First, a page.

She didn’t speak, but communicated her moods very well. And on Christmas, she was especially merry.
Dan Nephin, staff writer
Dan’s mother was diagnosed with frontal lobe dementia in 2017, so while her physical presence remains, the mother he knew is mostly gone.
As Christmas approached, Dan asked her which holiday was coming up. “Easter,” she replied.
Before she became ill, Dan’s mom and dad would regularly go the extra mile over the holidays. They were fun people, he says.
“They always went too far overboard in getting us too many presents. We would always try to have a large meal with family and extended friends who became family — you know, unofficial aunts and uncles,” Dan says. “My mom had tremendous generosity and heart and was willing to accept and bring anybody in. It would often be large, freewheeling gatherings, with presents for others whether they were related or not.”
Dan and his father, who is 68, had to plan a much scaled-down version of Christmas this year. His mother, who is 72, has trouble swallowing now, so figuring out what to have for a meal was tricky. His dad said he would be fine ordering pizza. They ended up having ham.
With her mind and body rapidly deteriorating, Dan figures this Christmas might have been her last, and his father is making funeral plans.
Mickayla Miller, website producer
Mickayla misses her mom, especially during the holidays.
At 23, the recent Millersville University graduate spent her high school years caring for her infirm mother, who had Type 1 diabetes. Her mom died two weeks after she graduated from high school. She was 39.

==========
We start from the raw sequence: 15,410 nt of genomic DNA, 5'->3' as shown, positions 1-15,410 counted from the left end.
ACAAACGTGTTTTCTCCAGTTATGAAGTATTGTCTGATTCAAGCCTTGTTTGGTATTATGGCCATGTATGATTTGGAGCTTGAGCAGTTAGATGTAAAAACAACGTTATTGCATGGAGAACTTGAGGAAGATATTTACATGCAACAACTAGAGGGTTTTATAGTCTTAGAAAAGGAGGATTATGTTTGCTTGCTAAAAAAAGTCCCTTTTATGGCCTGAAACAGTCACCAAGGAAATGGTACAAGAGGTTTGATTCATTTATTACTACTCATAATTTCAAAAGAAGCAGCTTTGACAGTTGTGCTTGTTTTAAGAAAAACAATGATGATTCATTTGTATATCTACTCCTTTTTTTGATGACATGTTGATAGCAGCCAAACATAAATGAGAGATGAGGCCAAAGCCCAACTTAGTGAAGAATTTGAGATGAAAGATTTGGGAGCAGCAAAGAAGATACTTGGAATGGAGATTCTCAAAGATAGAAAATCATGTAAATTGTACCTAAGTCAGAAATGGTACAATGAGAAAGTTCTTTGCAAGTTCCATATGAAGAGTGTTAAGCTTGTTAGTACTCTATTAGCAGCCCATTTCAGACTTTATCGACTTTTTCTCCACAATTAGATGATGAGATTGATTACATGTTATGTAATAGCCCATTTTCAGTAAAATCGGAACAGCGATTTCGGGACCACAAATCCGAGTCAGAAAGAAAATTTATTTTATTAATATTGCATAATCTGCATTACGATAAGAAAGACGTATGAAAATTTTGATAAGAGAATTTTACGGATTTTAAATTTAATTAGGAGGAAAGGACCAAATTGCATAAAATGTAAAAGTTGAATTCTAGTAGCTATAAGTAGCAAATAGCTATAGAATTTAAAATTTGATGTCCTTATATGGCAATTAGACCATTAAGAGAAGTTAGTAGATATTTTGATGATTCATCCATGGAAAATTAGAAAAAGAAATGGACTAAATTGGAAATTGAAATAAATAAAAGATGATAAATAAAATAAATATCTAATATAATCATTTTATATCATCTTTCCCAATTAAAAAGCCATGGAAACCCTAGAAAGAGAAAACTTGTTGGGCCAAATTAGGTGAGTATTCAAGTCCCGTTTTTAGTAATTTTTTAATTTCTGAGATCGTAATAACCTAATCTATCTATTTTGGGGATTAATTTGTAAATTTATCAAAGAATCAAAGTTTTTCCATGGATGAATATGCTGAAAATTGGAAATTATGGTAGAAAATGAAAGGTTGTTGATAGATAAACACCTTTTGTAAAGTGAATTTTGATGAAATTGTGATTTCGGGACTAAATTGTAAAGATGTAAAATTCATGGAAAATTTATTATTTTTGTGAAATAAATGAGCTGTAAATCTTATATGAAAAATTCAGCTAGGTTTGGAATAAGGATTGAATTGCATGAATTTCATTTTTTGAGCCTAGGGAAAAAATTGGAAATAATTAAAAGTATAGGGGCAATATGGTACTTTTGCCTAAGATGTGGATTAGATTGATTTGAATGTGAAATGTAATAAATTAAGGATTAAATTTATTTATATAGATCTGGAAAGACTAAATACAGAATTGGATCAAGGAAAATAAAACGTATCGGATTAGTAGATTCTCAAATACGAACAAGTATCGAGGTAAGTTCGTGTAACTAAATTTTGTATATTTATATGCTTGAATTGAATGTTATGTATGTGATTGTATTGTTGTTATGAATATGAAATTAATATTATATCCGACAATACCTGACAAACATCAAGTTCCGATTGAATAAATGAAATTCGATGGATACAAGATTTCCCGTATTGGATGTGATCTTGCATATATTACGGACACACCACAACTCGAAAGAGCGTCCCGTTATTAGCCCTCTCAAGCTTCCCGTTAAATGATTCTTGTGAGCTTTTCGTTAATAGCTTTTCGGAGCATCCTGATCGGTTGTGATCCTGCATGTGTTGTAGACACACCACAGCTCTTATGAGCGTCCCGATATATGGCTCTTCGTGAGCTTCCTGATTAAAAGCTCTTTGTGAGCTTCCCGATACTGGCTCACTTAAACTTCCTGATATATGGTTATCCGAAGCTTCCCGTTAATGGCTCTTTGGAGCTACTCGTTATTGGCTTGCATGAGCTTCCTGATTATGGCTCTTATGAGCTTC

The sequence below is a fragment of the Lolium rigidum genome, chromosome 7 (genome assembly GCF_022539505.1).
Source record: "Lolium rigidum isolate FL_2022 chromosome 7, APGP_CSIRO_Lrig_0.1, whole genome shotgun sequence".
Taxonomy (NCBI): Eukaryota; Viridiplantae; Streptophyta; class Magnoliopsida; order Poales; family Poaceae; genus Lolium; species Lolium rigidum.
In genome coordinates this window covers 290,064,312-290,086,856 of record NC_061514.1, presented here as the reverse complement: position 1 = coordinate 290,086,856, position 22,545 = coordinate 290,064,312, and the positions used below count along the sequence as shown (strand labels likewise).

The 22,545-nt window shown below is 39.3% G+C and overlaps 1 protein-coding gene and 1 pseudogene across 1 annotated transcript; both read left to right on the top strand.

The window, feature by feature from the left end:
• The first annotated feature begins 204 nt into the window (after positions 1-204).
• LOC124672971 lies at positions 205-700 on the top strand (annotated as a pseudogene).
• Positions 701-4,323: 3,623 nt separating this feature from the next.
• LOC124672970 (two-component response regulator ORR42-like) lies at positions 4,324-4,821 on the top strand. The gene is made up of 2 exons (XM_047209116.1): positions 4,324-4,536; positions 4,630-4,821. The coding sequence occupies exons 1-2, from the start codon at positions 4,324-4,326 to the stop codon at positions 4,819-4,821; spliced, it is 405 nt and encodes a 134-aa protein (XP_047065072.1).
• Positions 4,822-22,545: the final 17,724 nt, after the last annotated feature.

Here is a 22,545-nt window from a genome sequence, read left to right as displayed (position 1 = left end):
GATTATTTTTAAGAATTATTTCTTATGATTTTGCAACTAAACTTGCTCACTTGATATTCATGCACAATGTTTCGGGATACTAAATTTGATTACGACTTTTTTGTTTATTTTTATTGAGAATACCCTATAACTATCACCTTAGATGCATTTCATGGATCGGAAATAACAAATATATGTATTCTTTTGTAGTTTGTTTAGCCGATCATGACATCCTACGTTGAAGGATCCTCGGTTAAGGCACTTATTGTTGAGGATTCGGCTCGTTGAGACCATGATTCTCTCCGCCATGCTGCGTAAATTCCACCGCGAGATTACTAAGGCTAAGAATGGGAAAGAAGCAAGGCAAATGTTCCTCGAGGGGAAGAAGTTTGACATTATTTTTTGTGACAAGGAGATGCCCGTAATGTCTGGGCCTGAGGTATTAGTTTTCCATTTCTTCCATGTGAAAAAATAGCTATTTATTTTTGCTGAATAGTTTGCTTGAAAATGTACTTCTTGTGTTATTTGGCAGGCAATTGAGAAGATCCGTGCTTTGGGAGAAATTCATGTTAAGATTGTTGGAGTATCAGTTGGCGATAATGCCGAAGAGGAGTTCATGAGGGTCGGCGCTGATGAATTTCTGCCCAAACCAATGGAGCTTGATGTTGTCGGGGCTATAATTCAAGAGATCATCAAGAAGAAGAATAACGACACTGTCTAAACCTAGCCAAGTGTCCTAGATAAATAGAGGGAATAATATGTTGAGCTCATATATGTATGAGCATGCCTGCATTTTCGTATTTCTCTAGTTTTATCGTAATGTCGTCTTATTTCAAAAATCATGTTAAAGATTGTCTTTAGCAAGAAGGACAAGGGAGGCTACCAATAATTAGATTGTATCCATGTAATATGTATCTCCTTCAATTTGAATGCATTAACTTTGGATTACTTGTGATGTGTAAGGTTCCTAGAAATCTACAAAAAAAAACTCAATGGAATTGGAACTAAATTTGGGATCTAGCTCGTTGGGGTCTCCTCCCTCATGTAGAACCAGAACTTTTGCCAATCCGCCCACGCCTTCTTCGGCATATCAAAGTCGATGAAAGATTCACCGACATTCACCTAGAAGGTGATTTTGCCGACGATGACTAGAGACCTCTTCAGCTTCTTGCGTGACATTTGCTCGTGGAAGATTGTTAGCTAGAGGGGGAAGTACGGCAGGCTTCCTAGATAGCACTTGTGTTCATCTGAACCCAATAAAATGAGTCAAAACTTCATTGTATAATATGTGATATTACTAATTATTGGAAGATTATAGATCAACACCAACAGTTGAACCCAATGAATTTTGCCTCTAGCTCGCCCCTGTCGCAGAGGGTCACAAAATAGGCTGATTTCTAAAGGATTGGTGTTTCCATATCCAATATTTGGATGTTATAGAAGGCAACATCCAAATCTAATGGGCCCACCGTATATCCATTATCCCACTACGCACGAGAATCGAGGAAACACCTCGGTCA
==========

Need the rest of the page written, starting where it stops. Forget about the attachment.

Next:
“She was so sentimental about birthdays and holidays,” Mickayla recalls. “Every Easter I would have an Easter basket. Every Halloween I would have a Halloween basket. I think she even got weird and did an Arbor Day thing. She just really loved holidays for some reason. We had boxes upon boxes in our attic full of Christmas stuff. She always loved snowmen. Putting up the tree was a big thing for her.”
A Food Network devotee, Mickayla’s mom was a great cook. Even when her mom couldn’t work due to her illness and money was tight, she went to great lengths to make the holidays special.
“Holidays just kinda really suck without her,” Mickayla says. “I miss her cooking. Nobody cooks like that.”
Mickayla says she wants to be like her mom and invest herself in the holidays. This year, to start, she hand-wrote a couple of dozen Christmas letters.
“When you have somebody who just loves that kind of stuff with their whole heart, and they’re just pouring out love and Christmas cheer … having one of those people in my life, and then not having one of those people in my life, has been a really difficult transition.”